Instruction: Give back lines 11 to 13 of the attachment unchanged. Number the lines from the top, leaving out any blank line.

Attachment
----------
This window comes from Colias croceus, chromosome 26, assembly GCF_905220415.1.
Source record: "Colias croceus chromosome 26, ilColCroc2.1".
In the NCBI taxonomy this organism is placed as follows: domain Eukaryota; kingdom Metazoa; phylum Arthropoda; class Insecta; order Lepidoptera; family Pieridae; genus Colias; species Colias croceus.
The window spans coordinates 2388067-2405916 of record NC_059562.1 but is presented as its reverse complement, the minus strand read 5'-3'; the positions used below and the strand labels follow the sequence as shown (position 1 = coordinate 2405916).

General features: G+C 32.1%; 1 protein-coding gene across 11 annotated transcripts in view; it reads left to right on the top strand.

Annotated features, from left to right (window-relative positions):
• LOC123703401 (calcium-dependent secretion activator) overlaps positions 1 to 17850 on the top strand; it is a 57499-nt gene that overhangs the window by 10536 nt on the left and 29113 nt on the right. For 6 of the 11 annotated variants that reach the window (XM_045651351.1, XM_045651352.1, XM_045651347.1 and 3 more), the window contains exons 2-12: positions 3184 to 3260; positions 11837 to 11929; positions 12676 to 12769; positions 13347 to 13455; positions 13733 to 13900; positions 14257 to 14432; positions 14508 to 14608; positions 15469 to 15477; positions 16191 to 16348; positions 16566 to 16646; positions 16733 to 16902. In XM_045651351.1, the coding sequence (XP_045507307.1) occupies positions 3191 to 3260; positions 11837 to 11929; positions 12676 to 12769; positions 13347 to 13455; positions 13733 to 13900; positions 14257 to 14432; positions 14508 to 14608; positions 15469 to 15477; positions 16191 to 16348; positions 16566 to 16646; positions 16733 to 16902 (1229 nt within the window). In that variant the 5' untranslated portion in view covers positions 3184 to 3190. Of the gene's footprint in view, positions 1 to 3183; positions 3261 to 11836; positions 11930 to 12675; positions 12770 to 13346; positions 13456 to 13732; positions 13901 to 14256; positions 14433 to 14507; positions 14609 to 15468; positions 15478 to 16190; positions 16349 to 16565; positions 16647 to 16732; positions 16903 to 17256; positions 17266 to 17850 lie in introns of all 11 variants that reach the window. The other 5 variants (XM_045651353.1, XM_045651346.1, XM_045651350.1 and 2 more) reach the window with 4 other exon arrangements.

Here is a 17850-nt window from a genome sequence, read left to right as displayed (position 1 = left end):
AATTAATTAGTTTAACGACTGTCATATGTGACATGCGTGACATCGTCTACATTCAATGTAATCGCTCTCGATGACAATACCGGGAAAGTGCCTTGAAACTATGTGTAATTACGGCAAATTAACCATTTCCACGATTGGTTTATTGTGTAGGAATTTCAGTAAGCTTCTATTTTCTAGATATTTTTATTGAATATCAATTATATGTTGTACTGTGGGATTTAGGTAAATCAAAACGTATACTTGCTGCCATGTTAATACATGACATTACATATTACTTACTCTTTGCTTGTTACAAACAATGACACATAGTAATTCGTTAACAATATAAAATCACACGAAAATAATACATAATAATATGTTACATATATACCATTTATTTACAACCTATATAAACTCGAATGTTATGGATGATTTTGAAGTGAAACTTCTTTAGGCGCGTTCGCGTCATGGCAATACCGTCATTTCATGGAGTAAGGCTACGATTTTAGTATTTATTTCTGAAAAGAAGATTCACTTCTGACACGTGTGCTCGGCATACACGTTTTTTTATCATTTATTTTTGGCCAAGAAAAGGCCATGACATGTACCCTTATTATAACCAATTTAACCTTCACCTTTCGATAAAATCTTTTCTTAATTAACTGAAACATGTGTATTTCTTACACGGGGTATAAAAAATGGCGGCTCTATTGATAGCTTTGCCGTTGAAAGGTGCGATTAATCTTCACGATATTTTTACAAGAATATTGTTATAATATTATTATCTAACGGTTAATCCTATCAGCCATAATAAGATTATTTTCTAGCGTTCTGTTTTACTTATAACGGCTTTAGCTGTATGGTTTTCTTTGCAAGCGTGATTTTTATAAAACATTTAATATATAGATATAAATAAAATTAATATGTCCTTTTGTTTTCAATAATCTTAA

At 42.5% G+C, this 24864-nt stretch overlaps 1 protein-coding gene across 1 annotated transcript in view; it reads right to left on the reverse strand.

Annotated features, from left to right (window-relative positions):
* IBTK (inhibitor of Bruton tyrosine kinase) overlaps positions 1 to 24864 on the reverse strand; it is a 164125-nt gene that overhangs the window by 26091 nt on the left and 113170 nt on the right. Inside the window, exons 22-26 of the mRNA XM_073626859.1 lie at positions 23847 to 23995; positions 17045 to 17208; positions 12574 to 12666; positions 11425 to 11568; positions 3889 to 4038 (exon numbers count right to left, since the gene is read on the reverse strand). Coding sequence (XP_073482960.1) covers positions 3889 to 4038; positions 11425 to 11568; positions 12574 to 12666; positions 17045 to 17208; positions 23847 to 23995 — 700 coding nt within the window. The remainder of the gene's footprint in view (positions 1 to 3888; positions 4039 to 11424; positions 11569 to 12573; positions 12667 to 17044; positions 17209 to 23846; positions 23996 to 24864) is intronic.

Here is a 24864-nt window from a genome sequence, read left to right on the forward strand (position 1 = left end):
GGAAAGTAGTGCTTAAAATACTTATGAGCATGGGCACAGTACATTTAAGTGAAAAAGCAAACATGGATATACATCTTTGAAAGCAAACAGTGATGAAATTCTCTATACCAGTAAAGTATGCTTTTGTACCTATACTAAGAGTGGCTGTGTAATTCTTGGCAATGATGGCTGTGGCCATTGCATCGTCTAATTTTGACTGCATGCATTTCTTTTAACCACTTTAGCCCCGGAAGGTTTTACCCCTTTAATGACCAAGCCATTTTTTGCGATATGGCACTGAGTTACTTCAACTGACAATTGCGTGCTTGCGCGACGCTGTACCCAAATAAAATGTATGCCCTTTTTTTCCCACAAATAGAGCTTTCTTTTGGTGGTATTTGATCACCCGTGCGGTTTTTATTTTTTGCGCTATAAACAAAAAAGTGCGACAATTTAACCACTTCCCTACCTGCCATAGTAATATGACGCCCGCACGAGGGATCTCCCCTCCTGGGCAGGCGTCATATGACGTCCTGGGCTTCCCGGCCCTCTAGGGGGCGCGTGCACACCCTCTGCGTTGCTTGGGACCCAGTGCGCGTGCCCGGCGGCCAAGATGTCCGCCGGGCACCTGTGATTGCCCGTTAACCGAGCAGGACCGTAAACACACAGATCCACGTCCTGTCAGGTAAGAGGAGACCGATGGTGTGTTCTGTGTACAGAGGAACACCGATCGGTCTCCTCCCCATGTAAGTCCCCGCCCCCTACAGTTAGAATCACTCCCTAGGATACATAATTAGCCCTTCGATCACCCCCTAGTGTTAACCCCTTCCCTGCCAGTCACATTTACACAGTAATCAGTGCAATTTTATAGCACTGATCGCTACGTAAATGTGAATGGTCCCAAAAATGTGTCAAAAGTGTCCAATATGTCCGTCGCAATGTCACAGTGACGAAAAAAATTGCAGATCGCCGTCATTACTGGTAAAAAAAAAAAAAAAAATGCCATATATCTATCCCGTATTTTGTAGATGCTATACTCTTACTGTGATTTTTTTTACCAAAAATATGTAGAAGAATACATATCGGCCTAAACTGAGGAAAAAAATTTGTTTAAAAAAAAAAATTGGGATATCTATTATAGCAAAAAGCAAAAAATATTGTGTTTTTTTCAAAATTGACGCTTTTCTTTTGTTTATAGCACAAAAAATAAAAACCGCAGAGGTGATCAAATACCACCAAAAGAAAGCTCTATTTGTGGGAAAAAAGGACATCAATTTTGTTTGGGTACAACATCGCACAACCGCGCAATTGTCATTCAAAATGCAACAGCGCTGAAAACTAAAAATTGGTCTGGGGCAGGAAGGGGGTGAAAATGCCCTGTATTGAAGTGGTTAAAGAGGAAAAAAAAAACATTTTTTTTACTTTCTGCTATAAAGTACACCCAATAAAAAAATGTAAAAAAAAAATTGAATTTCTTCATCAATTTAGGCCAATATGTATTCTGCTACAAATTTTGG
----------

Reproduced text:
Annotated features, from left to right (window-relative positions):
* IBTK (inhibitor of Bruton tyrosine kinase) overlaps positions 1 to 24864 on the reverse strand; it is a 164125-nt gene that overhangs the window by 26091 nt on the left and 113170 nt on the right. Inside the window, exons 22-26 of the mRNA XM_073626859.1 lie at positions 23847 to 23995; positions 17045 to 17208; positions 12574 to 12666; positions 11425 to 11568; positions 3889 to 4038 (exon numbers count right to left, since the gene is read on the reverse strand). Coding sequence (XP_073482960.1) covers positions 3889 to 4038; positions 11425 to 11568; positions 12574 to 12666; positions 17045 to 17208; positions 23847 to 23995 — 700 coding nt within the window. The remainder of the gene's footprint in view (positions 1 to 3888; positions 4039 to 11424; positions 11569 to 12573; positions 12667 to 17044; positions 17209 to 23846; positions 23996 to 24864) is intronic.

Here is a 24864-nt window from a genome sequence, read left to right on the forward strand (position 1 = left end):